Dorothy Day and Thomas Merton: two journeys to wholeness

Two lives show that a truly integrated existence—a life-long process of personal and political transformation—lies within the reach of everyone.

Susan Rakoczy
22 October 2014

Dorothy Day before her last arrest at a farm workers picket line in Lamont, California, in 1973. Credit: All rights reserved.

Self-help articles often tell us that we need balance in our lives—in our relationships, work, food, exercise, leisure, and time spent with technology.  But achieving this is difficult. The struggle for balance, or for wholeness, is also the challenge of living an intentional life of religious and spiritual commitment which is engaged with the social needs of our time.  There is always the temptation to choose one over the other.  But that is not wholeness—that is ‘half-ness.’

The lives of Dorothy Day (1897-1980) and Thomas Merton (1915-1968) illustrate that wholeness does not come easily. It emerges through the events of our lives, and often from different directions. Day began with social commitment and gradually found that the Catholic faith offered her the grounding for her lifelong work with the poor. Working from the opposite perspective, Merton ‘left the world’ in 1941 to enter a Trappist monastery after a tumultuous adolescence and early adulthood. Slowly in the 1950s, he began to realize that he was deeply united to all persons and that their concerns must also be his.

But both of their journeys show that a truly integrated existence—a life-long process of personal and political transformation—lies within the reach of everyone.

Dorothy Day was the co-founder of the Catholic Worker movement with Peter Maurin. Born in 1897 in Brooklyn, New York, Day was six when her family moved to San Francisco. All her life she remembered the earthquake of April 1906, and how her mother gave away every piece of clothing (except what they were wearing), and all the food in the house to those made homeless.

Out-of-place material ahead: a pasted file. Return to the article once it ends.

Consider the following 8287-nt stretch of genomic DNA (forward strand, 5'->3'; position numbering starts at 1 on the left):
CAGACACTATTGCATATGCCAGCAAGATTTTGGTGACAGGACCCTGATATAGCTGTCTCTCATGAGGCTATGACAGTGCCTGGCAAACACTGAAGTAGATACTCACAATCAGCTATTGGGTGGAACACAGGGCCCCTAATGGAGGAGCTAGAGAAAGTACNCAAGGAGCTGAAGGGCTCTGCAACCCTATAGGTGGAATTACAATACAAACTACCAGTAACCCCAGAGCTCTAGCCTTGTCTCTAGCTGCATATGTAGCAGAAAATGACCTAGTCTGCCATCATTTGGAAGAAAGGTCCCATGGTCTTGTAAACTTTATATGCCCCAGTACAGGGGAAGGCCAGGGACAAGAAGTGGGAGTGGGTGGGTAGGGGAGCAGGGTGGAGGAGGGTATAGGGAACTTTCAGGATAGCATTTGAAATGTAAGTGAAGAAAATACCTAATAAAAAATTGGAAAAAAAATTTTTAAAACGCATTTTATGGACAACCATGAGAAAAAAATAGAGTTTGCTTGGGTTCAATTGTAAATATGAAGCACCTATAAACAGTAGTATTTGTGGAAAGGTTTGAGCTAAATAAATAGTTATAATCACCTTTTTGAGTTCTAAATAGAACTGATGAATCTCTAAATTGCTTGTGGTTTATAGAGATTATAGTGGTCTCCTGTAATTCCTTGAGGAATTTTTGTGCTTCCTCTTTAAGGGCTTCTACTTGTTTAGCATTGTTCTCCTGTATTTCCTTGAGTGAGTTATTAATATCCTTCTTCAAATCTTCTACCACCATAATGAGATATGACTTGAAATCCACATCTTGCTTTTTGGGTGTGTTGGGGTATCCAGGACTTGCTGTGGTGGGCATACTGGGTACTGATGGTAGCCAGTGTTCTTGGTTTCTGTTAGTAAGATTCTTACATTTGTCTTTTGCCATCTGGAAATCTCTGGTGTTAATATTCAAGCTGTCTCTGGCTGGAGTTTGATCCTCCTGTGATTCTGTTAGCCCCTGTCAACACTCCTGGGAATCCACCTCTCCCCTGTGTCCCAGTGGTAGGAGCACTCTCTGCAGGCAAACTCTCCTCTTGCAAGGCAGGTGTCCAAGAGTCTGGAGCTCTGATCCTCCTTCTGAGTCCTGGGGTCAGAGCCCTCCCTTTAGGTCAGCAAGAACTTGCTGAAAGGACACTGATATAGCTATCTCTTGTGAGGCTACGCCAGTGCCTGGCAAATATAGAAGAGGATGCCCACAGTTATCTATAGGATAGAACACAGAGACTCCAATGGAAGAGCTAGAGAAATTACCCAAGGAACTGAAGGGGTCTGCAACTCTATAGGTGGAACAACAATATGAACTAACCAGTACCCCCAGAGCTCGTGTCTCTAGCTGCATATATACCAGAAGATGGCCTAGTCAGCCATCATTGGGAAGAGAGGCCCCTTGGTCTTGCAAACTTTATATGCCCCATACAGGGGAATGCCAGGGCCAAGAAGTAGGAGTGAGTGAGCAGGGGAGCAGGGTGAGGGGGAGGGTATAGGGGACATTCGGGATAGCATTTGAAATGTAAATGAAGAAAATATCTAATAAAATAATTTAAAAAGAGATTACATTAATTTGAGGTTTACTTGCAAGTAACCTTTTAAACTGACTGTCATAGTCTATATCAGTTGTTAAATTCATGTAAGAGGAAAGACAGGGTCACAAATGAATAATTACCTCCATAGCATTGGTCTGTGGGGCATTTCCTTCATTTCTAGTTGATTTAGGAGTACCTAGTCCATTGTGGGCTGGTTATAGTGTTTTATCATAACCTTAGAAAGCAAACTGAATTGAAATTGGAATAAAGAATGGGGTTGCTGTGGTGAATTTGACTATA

Later the family moved to Chicago.  As she took her younger brother for walks in his stroller through the streets of the city, Day began to notice the poverty around her, and hoped “even then to play my part. I wanted to write such books that thousands upon thousands of readers would be convinced of the injustice of things as they were.” At the age of sixteen she went to the University of Illinois on a scholarship, where she joined the Socialist Party. But a year later she moved to New York with her family.  In 1917 Day was arrested for the first time during a suffragist protest at the White House in Washington DC. She met Forster Batterham and they had a daughter, Tamar Teresa, in 1926.

During her childhood, various neighbours took her and her siblings to church. When she was a young adult friends described her as “haunted by God.”   Later in her life, Day wrote that “All those years I believed. I had faith. The argument of authority, of conscience, of creation—I felt the validity of these.” But after she moved to New York and became absorbed with Socialist groups and literary friendships, religion appeared to impede her work for a just society.           

However, when Day fell pregnant, she discovered to her surprise that she had a powerful desire to pray. Her increasing search for God brought her into conflict with her partner. When their daughter was born, Day had her baptized, and after an explosive argument Batterham left her. Now she was free to become a Catholic, but as a member of a church that she and Batterham had regarded as a repressive institution. Nevertheless, Dorothy was attracted to the Church because of its communitarian nature.